Demand for petroleum products dropped last week amid lofty prices while U.S. producers held output at the highest level so far in 2022, the U.S. Energy Information Administration (EIA) said Wednesday.

us petroleum demand

U.S. production for the week ended April 8 held even with the prior week at 11.8 million b/d — after hovering around 11.6 million b/d through most of February and March.

Output, however, remains more than 1 million b/d below pre-pandemic highs and may struggle to climb in the near term, given mounting demand uncertainty caused by geopolitical strife and a resurgence of the coronavirus pandemic.

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Total U.S. petroleum demand for the latest EIA period declined 5% week/week, led lower by lighter consumption of distillate fuel and other oils, EIA’s latest Weekly Petroleum Status Report showed.

Crude prices have proven choppy in recent weeks but have generally held at lofty levels near or above $100/bbl amid supply threats in the wake of Russia’s invasion of Ukraine. High prices have begun to impact demand, yet threats fester against global supplies.

Steep Western sanctions against the Kremlin in protest of the war, including a U.S. ban on Russian imports, have cut into global supplies. Russia is the second-largest oil exporter in the world behind Saudi Arabia.

U.S. companies have been under pressure to increase output to offset the Russian impact. But producers are grappling with inflation themselves, including high labor costs, that have made it difficult to ramp up quickly.

Additionally, they are hesitant to move too fast, given a rebound of coronavirus cases in China and parts of Europe. Strict lockdowns in China have this month cut deeply into demand, according to Rystad Energy. Shanghai, China’s largest city, has largely been shuttered in recent weeks as cases soared. The city of about 26 million reported record daily infections earlier this week.

“Both gas and oil demand is expected to be negatively affected” as long as case counts remain exceptionally high, Rystad analyst Vinicius Romano said.

IEA Tempers Expectations

The International Energy Agency (IEA) on Wednesday updated its outlook to account for similar concerns.

“Severe new lockdown measures amid surging Covid cases in China have led to a downward revision in our expectations for global oil demand in 2Q2022 and for the year as a whole,” IEA researchers said in their monthly oil market report.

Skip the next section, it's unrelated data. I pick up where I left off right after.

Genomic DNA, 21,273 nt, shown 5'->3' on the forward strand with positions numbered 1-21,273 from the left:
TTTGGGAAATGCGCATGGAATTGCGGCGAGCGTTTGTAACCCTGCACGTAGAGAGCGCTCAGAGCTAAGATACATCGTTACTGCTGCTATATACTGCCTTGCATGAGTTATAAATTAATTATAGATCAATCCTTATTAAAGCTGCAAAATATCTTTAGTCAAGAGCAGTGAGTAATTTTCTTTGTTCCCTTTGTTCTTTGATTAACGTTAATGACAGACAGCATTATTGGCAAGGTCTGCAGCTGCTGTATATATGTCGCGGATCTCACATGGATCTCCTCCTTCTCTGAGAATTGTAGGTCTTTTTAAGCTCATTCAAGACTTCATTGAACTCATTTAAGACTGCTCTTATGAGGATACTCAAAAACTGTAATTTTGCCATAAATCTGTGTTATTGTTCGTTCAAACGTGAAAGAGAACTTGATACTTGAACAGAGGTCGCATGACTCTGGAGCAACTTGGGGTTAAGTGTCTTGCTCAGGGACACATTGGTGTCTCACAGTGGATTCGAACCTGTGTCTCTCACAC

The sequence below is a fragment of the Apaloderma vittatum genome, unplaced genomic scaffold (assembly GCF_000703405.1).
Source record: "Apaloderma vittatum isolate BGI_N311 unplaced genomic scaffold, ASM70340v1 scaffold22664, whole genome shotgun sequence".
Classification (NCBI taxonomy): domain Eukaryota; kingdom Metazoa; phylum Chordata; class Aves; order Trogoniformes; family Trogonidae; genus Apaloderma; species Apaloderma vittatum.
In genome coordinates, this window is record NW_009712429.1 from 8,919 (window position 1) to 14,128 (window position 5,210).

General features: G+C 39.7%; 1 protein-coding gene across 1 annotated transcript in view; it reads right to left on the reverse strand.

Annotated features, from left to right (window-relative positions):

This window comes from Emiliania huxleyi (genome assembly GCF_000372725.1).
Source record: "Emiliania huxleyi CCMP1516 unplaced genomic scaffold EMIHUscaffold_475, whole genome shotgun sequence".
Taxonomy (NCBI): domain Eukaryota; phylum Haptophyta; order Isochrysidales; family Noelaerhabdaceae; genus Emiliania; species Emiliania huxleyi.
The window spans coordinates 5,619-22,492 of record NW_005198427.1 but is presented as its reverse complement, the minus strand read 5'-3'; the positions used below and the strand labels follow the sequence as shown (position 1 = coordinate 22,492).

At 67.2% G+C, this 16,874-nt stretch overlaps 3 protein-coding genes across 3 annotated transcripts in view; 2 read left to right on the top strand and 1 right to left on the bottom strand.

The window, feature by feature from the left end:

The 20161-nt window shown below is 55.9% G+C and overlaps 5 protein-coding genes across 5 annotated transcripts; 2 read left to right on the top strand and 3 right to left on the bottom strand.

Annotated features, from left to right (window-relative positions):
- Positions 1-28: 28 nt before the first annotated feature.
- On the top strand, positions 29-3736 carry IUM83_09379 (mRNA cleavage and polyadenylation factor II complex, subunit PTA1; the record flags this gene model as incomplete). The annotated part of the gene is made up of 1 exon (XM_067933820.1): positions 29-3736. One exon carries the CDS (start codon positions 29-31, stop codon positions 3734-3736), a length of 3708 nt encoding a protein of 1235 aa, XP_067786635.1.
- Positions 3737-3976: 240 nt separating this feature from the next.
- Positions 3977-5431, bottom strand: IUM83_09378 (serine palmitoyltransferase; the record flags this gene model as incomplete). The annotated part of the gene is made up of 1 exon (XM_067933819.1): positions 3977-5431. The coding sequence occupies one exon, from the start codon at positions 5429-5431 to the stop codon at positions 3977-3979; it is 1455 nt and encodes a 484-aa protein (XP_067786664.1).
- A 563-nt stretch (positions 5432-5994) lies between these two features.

As a result, the Paris-based agency lowered its estimate for global oil demand by 260,000 b/d for the year versus its previous report in March. Demand is now expected to average 99.4 million b/d in 2022, still up by 1.9 million b/d from 2021.

IEA said it expected Russia’s output to drop by 1.5 million b/d in April, reflecting fallout from the war and sanctions. The decline could accelerate to 3 million b/d in May, the agency said, as global buyers voluntarily boycott Kremlin-controlled supplies on top of sanctions.

“Despite the disruption to Russian oil supplies, lower demand expectations, steady output increases from OPEC-plus members along with the U.S. and other non OPEC-plus countries, and massive stock releases from IEA member countries should prevent a sharp deficit from developing,” the researchers said.

IEA expects global demand to be balanced with supply in the second quarter at 98.3 million b/d.

The United States and allied countries in the West committed to releasing 240 million bbl of oil from strategic reserves this year to offset the impacts of sanctions against Russia.  

OPEC-plus, an extension of OPEC, recently agreed to extend monthly production increases of about 400,000 b/d into May. This has been policy since August 2021.

OPEC researchers on Tuesday lowered their forecasts for both global oil demand and production in 2022, citing lighter economic growth and the Russia-Ukraine conflict. The cartel said consumption this year would grow by 3.7 million b/d to 100.5 million b/d, though that was about 500,000 b/d lower than its outlook last month.

The researchers said supplies from outside of OPEC-plus would rise by 2.7 million b/d this year. However, that was about 300,000 b/d lower than the prior projection. They said the war had cut into supplies in the wake of sanctions but also exacerbated inflation to a point that demand is tapering in some corners of the world.